Folks, we have some money for certain Credit Karma users. Well, not us, exactly, but the Federal Trade Commission.
The agency recently announced a proposed $3 million settlement with Credit Karma over allegations that the financial resources company, from at least February 2018 through April 2021, deceptively told some consumers that they had been “pre-approved” for certain financial products, including major credit cards and loans, via its website, mobile app and email marketing campaigns.
In reality, however, nearly a third of consumers who saw Credit Karma’s “pre-approved” advertisements were, for many offers, denied the products they applied for, the FTC alleged. The agency said that the “disclaimers” Credit Karma provided didn’t cut it either: these were “often smaller and less noticeable” than the big-and-bold “pre-approved” promise, and even if consumers did read the disclaimer, Credit Karma reassured them by stating, for instance, that “… 90% of pre-approved applicants get this card.”
Another problem, the FTC alleged, was that when consumers applied for Credit Karma’s credit offers, the company behind the financial product did a “hard inquiry” on the applicant’s credit, something that has a chance of hurting their credit score. Ultimately, “[a]fter wasting a significant amount of time,” consumers found themselves without a “’pre-approved’ credit card or loan and with a damaged credit score,” possibly affecting their chances of being approved for financial products in the future.
In addition to the monetary component, the settlement prohibits Credit Karma from deceiving consumers as to whether they are approved or pre-approved for credit offers, or about the “odds or likelihood” that they’ll be approved. The company is also required to preserve records related to any market research, usability testing or use of online tracking tools.
So, how can eligible consumers get money from the FTC’s Credit Karma settlement? Is there a claim form or sign-up page? When can consumers expect payment?
Here’s what we know from the FTC.
How do I get money from the Credit Karma settlement?
According to official settlement documents, the FTC will work directly with Credit Karma to identify consumers who are eligible for a payout from the proposed settlement. It is standard practice for the FTC to do this with defendants with whom the agency settles, and most FTC cases do not require consumers to file claims to receive compensation.
This means there is no claim form or sign-up page for the Credit Karma settlement. If you are eligible for the Credit Karma settlement, you will receive your payment directly.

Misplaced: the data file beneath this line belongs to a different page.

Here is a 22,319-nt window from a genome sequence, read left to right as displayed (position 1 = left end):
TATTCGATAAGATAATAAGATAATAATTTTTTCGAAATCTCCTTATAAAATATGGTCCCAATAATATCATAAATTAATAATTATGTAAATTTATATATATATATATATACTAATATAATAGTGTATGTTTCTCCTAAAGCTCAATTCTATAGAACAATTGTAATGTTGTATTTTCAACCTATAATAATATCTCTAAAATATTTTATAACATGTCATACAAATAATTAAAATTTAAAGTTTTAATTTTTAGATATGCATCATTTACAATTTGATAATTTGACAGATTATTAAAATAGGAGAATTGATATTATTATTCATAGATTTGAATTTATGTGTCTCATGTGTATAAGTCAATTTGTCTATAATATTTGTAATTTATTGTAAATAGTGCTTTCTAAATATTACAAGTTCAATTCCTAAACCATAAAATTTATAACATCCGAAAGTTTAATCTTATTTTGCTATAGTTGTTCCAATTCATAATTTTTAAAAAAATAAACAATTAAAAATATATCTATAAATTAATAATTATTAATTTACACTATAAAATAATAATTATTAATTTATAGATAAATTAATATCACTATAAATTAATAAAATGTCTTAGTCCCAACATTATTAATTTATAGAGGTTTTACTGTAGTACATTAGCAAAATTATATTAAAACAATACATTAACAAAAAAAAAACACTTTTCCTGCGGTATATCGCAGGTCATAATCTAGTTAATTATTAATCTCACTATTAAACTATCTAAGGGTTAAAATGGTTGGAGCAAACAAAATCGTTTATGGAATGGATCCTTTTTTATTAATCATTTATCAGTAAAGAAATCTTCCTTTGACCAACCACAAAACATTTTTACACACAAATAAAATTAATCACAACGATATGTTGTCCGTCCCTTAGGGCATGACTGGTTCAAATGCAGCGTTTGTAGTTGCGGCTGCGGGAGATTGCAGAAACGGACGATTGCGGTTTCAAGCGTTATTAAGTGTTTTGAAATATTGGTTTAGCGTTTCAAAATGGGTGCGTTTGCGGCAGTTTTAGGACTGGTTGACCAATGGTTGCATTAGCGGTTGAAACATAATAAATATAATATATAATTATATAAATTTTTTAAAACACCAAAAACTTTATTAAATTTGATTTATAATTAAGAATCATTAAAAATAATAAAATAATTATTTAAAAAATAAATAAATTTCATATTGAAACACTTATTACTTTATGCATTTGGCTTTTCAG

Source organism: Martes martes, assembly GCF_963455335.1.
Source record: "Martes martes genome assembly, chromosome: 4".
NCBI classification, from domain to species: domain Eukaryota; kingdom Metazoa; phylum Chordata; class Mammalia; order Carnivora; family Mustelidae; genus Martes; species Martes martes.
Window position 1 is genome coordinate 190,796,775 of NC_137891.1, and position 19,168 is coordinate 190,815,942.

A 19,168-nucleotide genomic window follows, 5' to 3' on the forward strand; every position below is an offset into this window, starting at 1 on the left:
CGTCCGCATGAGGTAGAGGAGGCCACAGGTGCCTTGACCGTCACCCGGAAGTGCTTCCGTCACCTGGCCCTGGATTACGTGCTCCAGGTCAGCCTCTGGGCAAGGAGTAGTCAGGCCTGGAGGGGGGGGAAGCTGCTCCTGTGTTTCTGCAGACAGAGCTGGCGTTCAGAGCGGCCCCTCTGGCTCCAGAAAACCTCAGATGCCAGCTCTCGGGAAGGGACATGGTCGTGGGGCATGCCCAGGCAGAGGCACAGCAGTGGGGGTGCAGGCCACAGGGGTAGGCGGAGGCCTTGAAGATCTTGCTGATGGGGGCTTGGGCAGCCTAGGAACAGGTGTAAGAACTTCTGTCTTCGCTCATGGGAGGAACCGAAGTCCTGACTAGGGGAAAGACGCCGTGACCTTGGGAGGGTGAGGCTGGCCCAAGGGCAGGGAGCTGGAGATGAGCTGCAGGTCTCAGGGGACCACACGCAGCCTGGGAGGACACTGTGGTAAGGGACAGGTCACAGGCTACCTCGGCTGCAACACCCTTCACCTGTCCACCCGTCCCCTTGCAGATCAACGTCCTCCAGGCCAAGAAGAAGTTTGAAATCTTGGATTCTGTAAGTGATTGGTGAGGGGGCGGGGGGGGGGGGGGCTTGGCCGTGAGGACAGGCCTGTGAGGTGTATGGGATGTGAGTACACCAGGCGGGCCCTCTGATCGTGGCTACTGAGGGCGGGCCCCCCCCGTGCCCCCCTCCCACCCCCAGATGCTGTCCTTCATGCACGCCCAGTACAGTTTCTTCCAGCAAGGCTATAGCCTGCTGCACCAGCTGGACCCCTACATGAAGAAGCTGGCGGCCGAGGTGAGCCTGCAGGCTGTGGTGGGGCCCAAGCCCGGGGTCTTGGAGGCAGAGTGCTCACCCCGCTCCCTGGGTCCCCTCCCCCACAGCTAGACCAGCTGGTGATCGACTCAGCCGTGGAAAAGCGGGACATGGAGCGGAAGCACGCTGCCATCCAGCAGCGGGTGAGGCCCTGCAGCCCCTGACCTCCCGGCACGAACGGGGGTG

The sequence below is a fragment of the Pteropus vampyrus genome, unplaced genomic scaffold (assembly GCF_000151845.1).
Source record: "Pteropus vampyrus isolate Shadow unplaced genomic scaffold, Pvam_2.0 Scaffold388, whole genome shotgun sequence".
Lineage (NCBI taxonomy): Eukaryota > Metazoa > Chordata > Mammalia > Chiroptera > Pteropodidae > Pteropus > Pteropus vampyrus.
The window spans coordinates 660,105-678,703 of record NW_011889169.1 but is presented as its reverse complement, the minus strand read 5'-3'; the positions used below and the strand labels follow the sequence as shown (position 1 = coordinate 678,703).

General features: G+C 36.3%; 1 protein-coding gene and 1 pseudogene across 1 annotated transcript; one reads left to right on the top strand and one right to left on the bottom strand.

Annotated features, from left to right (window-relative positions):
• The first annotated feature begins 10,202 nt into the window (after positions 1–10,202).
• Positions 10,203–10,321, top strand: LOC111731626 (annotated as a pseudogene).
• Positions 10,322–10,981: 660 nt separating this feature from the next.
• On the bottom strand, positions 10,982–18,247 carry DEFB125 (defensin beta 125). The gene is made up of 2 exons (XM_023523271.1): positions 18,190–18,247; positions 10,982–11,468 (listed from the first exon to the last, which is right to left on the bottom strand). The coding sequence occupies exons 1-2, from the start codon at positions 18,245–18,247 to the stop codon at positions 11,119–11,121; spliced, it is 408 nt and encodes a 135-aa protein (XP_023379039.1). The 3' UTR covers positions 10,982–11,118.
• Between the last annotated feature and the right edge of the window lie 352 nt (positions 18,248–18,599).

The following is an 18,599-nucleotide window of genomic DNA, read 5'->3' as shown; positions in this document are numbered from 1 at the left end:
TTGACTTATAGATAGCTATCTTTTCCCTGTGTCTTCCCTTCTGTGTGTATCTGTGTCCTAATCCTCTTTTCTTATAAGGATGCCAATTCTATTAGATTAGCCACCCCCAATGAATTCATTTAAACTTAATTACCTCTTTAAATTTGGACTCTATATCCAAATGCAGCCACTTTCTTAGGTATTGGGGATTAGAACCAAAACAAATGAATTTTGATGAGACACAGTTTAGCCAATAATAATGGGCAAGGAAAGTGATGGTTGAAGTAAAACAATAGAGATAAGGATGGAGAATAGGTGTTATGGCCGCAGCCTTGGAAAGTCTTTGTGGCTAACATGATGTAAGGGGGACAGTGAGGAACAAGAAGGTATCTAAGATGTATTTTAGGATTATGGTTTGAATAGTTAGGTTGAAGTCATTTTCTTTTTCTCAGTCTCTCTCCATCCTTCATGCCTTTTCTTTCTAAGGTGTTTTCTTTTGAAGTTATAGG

When will I get my money from the FTC settlement?
Since the Federal Trade Commission voted unanimously to accept the complaint and consent agreement with Credit Karma, the settlement will now be published in the Federal Register. Once published, the agreement will be open to public comment for 30 days, after which the FTC will decide whether to finalize the deal.
Once that happens, payments will begin to be distributed to eligible consumers, as identified by Credit Karma and the FTC. The agency says it issues payments via check, PayPal and prepaid debit card.
The FTC assures on its website that it sends out payments to consumers “as soon as it can” and cannot begin sending out money “until all legal action is complete, and we have collected the money from the defendants.” The agency states on its website that it is its goal to send out payments “within 6 months of receiving the data and money necessary for distribution.”
More information on the FTC’s consumer refund programs, including whether refunds are taxable, how a consumer can get their money and how to know if an FTC payment or form is legit, can be found here.
How much can I expect from the Credit Karma settlement?
The FTC has not said how much eligible Credit Karma users can expect to receive as a payout from the settlement.
Credit Karma “knew what it was doing,” FTC says
According to the FTC, Credit Karma knew that its “pre-approved” marketing campaign, which was loaded with “large type, repetition, and colorful graphics” along with email subject lines such as “You’re pre-approved for this Amex Card,” “conveyed false ‘certainty’ to consumers.” Indeed, the agency claimed Credit Karma A/B tested different versions of its marketing materials and found that the “pre-approved” language generated more clicks in comparison to those who were simply told that they had “excellent” odds of approval.
The FTC asserted that Credit Karma’s alleged conduct was a prime example of a marketing tactic whereby companies utilize “dark patterns” in order to essentially trick consumers into taking certain actions, such as applying for a credit card. In October 2021, the FTC put companies on notice that they would face legal action should their sign-up processes “fail to provide clear, up-front information, obtain consumers’ informed consent, and make cancellation easy.”
Credit card providers told the FTC that they do not “pre-approve, prequalify, or preselect consumers” to whom Credit Karma offers “pre-approval” for financial products, the FTC complaint said.
Despite agreeing to settle the FTC’s case, Credit Karma denies any wrongdoing, asserting in a statement that it “fundamentally disagrees” with the agency’s allegations but settled in order to “avoid disruption.”
Any other FTC settlements I should know about?
See for yourself: A complete list of recent FTC litigation that has resulted in refunds for consumers can be found here. We recommend bookmarking that page and/or signing up for the FTC’s free consumer alert newsletter.
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